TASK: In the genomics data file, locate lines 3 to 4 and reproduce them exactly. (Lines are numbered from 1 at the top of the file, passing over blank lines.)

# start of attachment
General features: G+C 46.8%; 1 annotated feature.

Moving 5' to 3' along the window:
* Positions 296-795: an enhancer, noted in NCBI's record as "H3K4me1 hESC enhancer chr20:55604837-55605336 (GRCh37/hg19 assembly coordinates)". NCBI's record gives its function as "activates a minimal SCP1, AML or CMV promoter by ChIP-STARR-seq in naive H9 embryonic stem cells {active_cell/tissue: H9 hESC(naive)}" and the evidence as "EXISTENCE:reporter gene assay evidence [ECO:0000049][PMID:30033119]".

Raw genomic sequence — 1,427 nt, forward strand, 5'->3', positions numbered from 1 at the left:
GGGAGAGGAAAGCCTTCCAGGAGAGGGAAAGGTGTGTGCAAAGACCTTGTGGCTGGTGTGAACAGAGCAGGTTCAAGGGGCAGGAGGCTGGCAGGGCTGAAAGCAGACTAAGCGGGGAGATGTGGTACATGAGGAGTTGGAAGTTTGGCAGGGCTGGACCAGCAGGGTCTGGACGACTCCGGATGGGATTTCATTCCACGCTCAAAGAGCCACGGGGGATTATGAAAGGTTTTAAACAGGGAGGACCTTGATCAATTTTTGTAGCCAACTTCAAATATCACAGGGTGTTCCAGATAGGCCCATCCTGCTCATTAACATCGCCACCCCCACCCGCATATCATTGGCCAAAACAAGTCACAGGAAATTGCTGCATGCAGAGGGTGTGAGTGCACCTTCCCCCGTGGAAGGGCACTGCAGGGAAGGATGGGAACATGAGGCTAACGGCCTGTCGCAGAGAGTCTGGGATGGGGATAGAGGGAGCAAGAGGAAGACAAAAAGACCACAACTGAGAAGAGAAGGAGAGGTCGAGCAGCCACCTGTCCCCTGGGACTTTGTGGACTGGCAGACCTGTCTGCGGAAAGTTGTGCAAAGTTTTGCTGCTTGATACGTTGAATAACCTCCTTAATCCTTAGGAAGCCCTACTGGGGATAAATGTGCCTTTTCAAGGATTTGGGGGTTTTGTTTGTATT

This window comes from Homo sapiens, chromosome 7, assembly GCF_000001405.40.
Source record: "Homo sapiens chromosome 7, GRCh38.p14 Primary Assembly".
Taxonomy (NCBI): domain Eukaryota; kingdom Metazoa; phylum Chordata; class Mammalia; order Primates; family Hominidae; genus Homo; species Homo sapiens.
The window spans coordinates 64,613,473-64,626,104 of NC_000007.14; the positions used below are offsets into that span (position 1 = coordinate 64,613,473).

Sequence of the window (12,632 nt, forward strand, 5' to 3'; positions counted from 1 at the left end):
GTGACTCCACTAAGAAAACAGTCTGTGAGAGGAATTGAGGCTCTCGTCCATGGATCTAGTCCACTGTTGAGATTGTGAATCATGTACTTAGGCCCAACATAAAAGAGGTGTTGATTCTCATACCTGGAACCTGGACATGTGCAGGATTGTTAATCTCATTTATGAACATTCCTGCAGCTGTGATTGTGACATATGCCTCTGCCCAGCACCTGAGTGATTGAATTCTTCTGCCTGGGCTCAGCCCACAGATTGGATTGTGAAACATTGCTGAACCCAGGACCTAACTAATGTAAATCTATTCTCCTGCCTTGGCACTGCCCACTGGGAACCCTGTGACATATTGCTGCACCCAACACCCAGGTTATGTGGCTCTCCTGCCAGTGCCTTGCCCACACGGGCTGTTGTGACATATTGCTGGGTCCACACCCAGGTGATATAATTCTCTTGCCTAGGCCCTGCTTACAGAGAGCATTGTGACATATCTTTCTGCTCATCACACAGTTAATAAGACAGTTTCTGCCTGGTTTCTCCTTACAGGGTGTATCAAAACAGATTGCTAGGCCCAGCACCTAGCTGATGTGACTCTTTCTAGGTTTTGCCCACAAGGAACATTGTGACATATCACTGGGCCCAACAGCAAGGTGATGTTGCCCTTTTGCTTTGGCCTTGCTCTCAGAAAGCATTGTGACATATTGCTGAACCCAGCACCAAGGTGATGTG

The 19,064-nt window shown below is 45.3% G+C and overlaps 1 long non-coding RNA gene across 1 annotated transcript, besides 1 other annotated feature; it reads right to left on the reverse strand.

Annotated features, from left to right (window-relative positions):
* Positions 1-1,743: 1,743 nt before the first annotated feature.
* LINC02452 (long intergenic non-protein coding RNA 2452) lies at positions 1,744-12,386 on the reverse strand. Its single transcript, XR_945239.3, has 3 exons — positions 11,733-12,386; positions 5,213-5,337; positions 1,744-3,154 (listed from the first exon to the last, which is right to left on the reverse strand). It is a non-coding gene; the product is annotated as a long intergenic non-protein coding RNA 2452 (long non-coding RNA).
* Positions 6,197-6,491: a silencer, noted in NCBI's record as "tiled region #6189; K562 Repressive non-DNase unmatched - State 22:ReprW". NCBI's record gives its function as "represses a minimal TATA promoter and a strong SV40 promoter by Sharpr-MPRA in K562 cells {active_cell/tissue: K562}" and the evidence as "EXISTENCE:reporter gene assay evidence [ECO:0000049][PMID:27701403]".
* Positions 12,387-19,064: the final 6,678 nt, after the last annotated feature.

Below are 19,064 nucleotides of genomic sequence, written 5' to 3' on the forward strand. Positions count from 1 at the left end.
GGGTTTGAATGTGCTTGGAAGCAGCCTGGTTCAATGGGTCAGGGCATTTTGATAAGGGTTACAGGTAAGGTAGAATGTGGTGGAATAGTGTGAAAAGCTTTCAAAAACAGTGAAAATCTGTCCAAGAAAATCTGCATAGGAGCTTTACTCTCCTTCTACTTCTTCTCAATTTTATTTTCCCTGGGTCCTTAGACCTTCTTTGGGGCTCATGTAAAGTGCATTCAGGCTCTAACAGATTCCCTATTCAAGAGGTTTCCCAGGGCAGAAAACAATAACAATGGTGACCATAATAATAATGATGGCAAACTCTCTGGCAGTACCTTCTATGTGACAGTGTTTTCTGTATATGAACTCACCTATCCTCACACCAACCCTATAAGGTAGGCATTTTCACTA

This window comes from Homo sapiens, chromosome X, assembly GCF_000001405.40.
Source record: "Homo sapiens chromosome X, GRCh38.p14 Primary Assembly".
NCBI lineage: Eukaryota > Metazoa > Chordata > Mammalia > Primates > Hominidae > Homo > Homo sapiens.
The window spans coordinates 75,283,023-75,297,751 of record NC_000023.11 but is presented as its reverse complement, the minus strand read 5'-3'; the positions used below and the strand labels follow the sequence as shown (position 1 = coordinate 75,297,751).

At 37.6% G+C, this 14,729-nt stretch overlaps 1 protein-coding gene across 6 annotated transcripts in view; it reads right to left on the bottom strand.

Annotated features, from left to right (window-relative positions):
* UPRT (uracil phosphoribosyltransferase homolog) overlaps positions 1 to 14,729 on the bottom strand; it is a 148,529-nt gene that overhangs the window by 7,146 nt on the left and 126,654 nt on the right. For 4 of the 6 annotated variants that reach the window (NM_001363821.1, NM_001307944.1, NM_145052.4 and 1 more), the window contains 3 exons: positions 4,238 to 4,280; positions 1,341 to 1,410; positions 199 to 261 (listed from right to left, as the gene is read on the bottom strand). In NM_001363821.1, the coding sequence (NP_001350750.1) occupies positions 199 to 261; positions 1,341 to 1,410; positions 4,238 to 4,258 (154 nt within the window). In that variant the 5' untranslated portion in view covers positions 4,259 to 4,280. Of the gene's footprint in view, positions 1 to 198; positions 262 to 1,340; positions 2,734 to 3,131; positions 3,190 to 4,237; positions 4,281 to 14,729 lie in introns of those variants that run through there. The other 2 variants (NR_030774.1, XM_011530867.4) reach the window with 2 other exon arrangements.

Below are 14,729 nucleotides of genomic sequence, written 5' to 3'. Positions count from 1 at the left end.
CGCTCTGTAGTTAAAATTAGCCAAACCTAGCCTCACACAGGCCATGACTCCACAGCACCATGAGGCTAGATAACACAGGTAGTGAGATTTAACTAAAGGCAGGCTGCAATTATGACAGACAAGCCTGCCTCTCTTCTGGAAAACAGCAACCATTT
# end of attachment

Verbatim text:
* Positions 296-795: an enhancer, noted in NCBI's record as "H3K4me1 hESC enhancer chr20:55604837-55605336 (GRCh37/hg19 assembly coordinates)". NCBI's record gives its function as "activates a minimal SCP1, AML or CMV promoter by ChIP-STARR-seq in naive H9 embryonic stem cells {active_cell/tissue: H9 hESC(naive)}" and the evidence as "EXISTENCE:reporter gene assay evidence [ECO:0000049][PMID:30033119]".

Raw genomic sequence — 1,427 nt, forward strand, 5'->3', positions numbered from 1 at the left: